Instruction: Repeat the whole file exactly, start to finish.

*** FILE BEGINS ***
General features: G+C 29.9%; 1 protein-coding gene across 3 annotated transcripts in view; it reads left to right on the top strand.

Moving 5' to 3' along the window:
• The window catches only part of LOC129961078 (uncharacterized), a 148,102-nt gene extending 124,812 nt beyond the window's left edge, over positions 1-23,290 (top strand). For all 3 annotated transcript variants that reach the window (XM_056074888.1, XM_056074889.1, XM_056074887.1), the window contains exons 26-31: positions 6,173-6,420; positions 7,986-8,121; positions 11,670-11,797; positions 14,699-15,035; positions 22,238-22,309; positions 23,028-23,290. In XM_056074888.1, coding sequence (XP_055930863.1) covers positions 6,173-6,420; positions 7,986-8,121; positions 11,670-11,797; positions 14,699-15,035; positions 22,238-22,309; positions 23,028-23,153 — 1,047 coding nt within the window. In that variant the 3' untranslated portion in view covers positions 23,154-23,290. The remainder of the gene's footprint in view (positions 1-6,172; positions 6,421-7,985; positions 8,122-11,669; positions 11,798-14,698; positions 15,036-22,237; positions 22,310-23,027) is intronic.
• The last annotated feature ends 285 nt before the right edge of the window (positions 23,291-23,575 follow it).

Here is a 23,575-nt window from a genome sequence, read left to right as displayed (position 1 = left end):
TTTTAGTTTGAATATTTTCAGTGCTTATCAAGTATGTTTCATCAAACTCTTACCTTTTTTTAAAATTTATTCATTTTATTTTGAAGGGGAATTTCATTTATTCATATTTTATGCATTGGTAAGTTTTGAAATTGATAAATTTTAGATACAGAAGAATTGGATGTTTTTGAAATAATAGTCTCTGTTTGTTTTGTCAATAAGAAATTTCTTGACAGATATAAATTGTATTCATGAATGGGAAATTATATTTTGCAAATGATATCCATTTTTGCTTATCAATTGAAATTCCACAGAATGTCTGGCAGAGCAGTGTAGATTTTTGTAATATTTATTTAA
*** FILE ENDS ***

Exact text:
General features: G+C 29.9%; 1 protein-coding gene across 3 annotated transcripts in view; it reads left to right on the top strand.

Moving 5' to 3' along the window:
• The window catches only part of LOC129961078 (uncharacterized), a 148,102-nt gene extending 124,812 nt beyond the window's left edge, over positions 1-23,290 (top strand). For all 3 annotated transcript variants that reach the window (XM_056074888.1, XM_056074889.1, XM_056074887.1), the window contains exons 26-31: positions 6,173-6,420; positions 7,986-8,121; positions 11,670-11,797; positions 14,699-15,035; positions 22,238-22,309; positions 23,028-23,290. In XM_056074888.1, coding sequence (XP_055930863.1) covers positions 6,173-6,420; positions 7,986-8,121; positions 11,670-11,797; positions 14,699-15,035; positions 22,238-22,309; positions 23,028-23,153 — 1,047 coding nt within the window. In that variant the 3' untranslated portion in view covers positions 23,154-23,290. The remainder of the gene's footprint in view (positions 1-6,172; positions 6,421-7,985; positions 8,122-11,669; positions 11,798-14,698; positions 15,036-22,237; positions 22,310-23,027) is intronic.
• The last annotated feature ends 285 nt before the right edge of the window (positions 23,291-23,575 follow it).

Here is a 23,575-nt window from a genome sequence, read left to right as displayed (position 1 = left end):
TTTTAGTTTGAATATTTTCAGTGCTTATCAAGTATGTTTCATCAAACTCTTACCTTTTTTTAAAATTTATTCATTTTATTTTGAAGGGGAATTTCATTTATTCATATTTTATGCATTGGTAAGTTTTGAAATTGATAAATTTTAGATACAGAAGAATTGGATGTTTTTGAAATAATAGTCTCTGTTTGTTTTGTCAATAAGAAATTTCTTGACAGATATAAATTGTATTCATGAATGGGAAATTATATTTTGCAAATGATATCCATTTTTGCTTATCAATTGAAATTCCACAGAATGTCTGGCAGAGCAGTGTAGATTTTTGTAATATTTATTTAA